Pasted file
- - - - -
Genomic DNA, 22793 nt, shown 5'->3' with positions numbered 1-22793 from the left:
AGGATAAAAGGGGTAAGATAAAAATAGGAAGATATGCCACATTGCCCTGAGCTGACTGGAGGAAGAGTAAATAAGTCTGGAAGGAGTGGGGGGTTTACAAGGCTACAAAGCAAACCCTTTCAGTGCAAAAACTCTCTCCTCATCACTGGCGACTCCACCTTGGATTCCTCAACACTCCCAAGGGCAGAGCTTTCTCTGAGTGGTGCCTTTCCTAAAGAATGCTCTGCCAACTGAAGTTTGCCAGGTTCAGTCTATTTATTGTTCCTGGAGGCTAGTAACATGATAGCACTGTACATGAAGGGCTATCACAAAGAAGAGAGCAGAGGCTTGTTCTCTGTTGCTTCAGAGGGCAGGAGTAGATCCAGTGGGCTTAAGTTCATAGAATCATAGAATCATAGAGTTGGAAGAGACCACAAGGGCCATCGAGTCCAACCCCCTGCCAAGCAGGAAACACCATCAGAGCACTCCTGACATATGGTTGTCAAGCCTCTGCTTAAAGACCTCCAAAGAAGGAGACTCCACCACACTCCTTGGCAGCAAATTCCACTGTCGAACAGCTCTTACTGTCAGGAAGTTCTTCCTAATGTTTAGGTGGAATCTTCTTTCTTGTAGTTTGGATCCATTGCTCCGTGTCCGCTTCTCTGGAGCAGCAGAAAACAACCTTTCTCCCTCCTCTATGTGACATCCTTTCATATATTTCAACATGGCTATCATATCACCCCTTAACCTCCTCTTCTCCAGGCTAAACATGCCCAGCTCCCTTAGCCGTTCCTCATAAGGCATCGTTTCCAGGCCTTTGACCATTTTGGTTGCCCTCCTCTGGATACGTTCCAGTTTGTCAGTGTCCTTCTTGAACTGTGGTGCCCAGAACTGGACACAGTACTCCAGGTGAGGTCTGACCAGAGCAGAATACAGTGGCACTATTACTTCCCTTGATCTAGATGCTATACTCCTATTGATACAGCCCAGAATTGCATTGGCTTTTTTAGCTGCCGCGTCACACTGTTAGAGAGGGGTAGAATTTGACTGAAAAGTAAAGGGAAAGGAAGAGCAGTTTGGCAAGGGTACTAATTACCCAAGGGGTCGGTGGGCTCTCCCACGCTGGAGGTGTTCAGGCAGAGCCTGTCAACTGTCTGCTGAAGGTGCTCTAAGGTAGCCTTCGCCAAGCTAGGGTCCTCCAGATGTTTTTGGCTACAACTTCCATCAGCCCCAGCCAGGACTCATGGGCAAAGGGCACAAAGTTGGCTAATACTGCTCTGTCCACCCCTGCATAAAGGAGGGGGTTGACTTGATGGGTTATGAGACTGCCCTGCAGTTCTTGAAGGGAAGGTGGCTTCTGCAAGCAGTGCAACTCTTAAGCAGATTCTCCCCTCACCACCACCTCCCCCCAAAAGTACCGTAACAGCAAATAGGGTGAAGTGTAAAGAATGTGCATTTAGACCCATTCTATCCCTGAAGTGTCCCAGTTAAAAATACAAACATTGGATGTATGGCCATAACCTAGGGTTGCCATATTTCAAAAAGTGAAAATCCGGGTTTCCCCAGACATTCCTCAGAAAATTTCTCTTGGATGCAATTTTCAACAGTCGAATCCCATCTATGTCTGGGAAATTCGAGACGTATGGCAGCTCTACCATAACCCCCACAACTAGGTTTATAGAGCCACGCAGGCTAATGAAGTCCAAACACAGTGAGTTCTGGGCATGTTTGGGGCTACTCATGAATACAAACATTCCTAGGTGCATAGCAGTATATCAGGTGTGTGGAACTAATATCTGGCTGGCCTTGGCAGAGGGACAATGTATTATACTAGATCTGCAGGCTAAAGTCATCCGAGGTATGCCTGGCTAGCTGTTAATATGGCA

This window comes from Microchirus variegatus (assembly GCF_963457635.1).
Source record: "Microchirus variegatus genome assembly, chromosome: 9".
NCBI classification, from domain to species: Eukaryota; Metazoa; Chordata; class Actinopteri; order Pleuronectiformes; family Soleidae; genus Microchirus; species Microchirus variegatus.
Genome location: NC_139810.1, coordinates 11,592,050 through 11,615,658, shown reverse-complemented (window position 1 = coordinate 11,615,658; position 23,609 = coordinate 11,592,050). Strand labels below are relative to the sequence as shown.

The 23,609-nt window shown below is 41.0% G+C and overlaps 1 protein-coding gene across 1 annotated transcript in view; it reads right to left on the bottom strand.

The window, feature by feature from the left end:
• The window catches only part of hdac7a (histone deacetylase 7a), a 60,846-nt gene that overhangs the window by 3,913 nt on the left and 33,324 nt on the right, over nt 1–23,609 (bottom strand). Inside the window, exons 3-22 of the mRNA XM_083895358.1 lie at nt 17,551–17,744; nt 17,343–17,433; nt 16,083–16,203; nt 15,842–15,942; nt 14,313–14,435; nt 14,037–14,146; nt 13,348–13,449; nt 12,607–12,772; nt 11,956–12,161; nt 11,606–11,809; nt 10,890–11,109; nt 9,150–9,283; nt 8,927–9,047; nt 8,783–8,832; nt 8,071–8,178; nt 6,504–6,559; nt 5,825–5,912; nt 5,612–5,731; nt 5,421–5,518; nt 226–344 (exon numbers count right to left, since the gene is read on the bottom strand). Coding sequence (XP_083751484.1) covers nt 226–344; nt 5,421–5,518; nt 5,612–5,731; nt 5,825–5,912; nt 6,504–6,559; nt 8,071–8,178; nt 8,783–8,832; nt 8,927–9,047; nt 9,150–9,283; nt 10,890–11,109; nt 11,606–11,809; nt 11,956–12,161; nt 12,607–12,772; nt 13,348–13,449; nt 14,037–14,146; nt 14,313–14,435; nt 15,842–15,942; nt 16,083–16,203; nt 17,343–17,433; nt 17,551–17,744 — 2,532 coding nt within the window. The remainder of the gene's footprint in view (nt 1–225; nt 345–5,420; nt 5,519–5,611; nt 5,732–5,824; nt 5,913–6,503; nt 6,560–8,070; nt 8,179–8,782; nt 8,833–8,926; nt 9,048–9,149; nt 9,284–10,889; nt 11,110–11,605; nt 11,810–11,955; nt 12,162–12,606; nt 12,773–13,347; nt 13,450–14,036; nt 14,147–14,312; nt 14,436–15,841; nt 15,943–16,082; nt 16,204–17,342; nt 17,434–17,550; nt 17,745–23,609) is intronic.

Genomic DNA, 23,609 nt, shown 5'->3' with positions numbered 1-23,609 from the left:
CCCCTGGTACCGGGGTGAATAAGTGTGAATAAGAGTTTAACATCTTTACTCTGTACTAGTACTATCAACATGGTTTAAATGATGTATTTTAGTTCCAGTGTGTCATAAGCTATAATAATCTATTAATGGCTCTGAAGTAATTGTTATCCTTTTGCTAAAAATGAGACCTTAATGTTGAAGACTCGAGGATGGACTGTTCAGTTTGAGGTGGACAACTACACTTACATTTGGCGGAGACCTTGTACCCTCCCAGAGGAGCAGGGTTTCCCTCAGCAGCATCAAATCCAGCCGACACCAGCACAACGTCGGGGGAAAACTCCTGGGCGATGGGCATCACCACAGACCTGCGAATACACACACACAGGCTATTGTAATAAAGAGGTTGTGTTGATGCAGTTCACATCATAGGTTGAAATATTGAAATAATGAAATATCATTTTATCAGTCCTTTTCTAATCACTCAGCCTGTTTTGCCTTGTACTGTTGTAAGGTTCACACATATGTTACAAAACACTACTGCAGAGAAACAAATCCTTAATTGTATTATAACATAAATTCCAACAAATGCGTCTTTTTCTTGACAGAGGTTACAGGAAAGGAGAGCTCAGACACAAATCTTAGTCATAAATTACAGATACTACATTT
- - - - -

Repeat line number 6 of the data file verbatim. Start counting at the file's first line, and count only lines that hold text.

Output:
Genome location: NC_139810.1, coordinates 11,592,050 through 11,615,658, shown reverse-complemented (window position 1 = coordinate 11,615,658; position 23,609 = coordinate 11,592,050). Strand labels below are relative to the sequence as shown.